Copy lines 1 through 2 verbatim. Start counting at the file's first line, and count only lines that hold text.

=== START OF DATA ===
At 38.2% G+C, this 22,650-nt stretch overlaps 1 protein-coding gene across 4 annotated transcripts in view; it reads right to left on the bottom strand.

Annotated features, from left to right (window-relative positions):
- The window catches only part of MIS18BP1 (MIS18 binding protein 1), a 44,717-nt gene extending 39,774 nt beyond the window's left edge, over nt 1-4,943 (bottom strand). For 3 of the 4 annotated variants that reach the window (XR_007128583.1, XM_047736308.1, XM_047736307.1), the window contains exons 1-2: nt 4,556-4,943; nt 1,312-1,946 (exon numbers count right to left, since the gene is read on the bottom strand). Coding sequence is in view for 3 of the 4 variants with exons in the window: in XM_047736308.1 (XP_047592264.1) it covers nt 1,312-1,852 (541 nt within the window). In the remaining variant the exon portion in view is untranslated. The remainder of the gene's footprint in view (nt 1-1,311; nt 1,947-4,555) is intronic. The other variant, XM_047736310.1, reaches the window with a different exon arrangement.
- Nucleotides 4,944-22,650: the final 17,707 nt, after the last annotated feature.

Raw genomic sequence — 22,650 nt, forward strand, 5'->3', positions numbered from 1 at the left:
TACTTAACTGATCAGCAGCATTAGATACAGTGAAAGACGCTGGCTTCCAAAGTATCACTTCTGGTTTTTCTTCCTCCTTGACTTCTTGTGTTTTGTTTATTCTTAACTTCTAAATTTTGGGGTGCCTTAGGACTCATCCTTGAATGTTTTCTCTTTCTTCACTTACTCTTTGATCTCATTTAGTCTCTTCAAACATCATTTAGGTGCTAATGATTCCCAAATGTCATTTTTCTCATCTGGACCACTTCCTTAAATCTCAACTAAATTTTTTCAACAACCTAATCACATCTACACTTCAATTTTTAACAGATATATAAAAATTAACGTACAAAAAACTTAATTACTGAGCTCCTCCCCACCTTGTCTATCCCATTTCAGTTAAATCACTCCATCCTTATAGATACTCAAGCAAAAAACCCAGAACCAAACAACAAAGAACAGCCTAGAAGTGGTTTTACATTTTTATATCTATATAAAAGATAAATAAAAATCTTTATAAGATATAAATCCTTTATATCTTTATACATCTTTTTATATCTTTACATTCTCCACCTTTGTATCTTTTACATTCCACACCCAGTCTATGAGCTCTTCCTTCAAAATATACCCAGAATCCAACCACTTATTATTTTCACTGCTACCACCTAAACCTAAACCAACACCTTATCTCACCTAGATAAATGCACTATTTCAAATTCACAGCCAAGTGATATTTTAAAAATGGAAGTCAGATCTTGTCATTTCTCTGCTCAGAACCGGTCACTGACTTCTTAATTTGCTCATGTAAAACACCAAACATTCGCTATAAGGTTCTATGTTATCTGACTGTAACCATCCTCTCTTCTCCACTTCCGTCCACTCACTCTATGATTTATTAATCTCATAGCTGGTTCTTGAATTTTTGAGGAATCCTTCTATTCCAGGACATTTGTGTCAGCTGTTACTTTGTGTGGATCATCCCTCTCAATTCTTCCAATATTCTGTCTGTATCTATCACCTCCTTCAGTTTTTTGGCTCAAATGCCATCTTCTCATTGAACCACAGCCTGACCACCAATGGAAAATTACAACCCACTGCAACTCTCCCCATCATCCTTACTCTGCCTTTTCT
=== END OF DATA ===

At 38.2% G+C, this 22,650-nt stretch overlaps 1 protein-coding gene across 4 annotated transcripts in view; it reads right to left on the bottom strand.

Annotated features, from left to right (window-relative positions):